Ilakaka in the centre of the arid, southern plains of Madagascar is a product of an explosion in Sapphire discovery and trade. In 1998 this sleepy town had a population of 40 villagers but now numbers close 60,000. Labourers have migrated in from across Madagascar and traders from around the globe. Madagascar’s sapphires resemble those from Sri Lanka as the two islands were once part of a single geological structure that was torn apart by plate tectonics. Concentrated by ancient rivers and alluvial deposits these stones are now found at a depth of 20-50m below the surface of the desert landscape..
Close to Ilakaka town centre mountains of sand and gravel rise ominously above the desert plain. After scaling the terraces of uniformed coloured earth the sound of a water pump is heard coming from the depths of a seemingly bottomless pit. This unstable 40-50m deep hole is the town’s main sapphire mine and is referred to as the “Swiss Bank”. The operation is financed by a polite but secretive swiss entrepreneur who has been investing and seemingly profiteering from Ilakaka since the first gem rush over 14 years past.
In times past an anarchist community of pirates called Madagascar home. It was an island beyond the law and off the map, a place of rogues, booty and bounties. These were outlaws moored on a marooned ecosystem. Set adrift 88 million years ago, the island is a castaway in the Indian Ocean, inhabited by a band of ecological stowaways. In this splendid isolation it has evolved into an unparalleled wonderland of the weird and unique, diverse and unbelievable.
A political coup in 2009 left the country adrift once more – isolated from the international community, deprived of foreign aid and conservation funding. One of the planet’s most precious ecological treasures is home to one of its poorest nations and it raises difficult and complex questions about the relationship between necessity and luxury. Amidst political uncertainty, the island’s fragile and unique ecology is being smuggled out illegally, boat by boat, gem by gem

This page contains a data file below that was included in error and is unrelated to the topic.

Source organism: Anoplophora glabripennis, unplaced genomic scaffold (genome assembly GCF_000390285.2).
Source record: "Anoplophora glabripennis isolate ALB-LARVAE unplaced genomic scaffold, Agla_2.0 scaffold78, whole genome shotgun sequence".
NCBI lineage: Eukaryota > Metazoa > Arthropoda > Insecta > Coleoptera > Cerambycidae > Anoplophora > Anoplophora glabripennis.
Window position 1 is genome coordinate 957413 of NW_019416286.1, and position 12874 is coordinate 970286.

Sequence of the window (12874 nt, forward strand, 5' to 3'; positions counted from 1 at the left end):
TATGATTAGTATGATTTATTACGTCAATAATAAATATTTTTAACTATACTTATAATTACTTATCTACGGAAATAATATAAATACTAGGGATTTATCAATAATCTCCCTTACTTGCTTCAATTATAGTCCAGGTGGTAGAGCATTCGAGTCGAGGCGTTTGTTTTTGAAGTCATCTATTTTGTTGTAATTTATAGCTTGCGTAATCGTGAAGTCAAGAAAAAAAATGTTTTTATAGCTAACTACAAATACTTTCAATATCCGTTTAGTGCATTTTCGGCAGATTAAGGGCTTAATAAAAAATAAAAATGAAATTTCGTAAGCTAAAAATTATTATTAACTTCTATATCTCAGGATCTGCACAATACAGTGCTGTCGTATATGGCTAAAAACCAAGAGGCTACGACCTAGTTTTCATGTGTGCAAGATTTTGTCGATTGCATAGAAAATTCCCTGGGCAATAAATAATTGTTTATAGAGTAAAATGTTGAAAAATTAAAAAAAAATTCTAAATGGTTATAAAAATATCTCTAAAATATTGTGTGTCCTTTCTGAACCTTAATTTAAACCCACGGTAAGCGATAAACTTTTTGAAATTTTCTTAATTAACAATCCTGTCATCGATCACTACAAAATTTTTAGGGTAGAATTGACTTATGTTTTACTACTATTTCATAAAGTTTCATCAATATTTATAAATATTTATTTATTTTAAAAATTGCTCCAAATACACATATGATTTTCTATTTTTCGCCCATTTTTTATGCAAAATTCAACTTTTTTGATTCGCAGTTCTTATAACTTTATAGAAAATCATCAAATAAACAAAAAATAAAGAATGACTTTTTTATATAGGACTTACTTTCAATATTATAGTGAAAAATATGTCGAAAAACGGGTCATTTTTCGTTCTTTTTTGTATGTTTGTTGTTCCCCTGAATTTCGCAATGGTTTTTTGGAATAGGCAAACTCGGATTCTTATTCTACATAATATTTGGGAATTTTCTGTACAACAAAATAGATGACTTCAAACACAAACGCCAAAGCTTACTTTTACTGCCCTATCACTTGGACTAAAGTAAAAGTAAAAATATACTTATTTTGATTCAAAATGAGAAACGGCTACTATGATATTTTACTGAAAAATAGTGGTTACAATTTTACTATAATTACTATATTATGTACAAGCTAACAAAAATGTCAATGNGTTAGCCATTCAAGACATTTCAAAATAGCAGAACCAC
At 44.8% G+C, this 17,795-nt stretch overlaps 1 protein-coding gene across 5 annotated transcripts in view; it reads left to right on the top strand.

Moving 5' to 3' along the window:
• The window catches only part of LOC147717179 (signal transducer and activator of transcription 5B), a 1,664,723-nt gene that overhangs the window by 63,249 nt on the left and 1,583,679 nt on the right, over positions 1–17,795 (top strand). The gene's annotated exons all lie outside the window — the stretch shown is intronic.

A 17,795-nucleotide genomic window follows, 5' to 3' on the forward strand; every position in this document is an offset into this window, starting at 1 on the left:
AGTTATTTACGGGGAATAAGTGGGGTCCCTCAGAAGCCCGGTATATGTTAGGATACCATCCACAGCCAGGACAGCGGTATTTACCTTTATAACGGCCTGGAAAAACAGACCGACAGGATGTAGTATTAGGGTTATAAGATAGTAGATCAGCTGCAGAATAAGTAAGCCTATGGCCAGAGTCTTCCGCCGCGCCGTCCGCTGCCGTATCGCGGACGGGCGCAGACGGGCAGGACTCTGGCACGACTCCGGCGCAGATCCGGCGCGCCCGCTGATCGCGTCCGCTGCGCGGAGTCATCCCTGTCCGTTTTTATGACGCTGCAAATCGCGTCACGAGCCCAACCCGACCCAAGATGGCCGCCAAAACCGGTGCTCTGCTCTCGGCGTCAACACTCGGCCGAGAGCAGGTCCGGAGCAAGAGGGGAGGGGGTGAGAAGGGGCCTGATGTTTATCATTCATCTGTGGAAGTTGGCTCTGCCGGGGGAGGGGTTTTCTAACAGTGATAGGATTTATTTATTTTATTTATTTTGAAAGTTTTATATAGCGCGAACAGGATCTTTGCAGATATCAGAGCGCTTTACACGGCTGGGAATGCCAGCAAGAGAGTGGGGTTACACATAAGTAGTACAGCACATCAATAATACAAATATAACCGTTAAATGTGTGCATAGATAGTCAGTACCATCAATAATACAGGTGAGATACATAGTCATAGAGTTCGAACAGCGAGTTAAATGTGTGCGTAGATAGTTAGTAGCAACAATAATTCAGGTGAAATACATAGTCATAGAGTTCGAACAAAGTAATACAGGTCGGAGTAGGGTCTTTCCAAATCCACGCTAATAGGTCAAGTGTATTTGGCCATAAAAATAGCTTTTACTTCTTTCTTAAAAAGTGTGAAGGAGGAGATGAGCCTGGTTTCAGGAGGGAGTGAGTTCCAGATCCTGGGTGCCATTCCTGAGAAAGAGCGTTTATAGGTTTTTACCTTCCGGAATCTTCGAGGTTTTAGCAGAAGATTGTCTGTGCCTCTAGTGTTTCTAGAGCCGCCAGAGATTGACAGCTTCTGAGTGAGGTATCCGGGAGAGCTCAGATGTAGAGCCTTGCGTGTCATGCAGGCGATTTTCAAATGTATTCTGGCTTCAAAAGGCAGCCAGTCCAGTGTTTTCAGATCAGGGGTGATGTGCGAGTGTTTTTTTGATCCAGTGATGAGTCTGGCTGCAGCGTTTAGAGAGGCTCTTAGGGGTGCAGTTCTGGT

Smaller, guerilla mines account for the high frequency of fatalities in the region. Exploratory wells are sunk vertically down, upto 50m, until the sapphire rich gravel is reached. Men, spoil and gravel alike are hoisted and lowered down the wells by make-shift log and rope winches. The mines are dug simply with a sharpened piece of steel rod but without any installation or reinforcement they are liable to collapse. Boys as young as 12 are killed by cave-ins or asphyxiate in the tunnels.
Every day at 4pm precisely, miners from across the region descend on Ilakaka and the village of Manombe to the North to sell their day’s treasure. The Gem Traders, from Sri Lanka and Thailand, have purchasing posts ranging from simple wooden huts to giant marble palaces. Competing with each other for purchase of the stones the experts are armed with a simple magnifying torch, a water bowl and year’s of experience. The Malagasy miners queue and jostle with each other as they visit different dealers hoping to strike the best cash price. Tensions run high with each stone often representing a week’s labour from 5-25 men. Violence between the miners is common as is the occasional murder and robbery of a trader adding to the Wild-West atmosphere.
Despite Malagasy sapphires accounting for over half the world’s supply; Madagascar and Ilakaka are still terribly poor and polarised regions. Gems are almost exclusively shipped, rough and uncut, to Sri Lanka and Thailand for polishing and sale. Much of the profit and certainly the mark-up occurs over-seas.
Ilakaka has also featured in Wikileaks; ‘Life in a Wild West Town’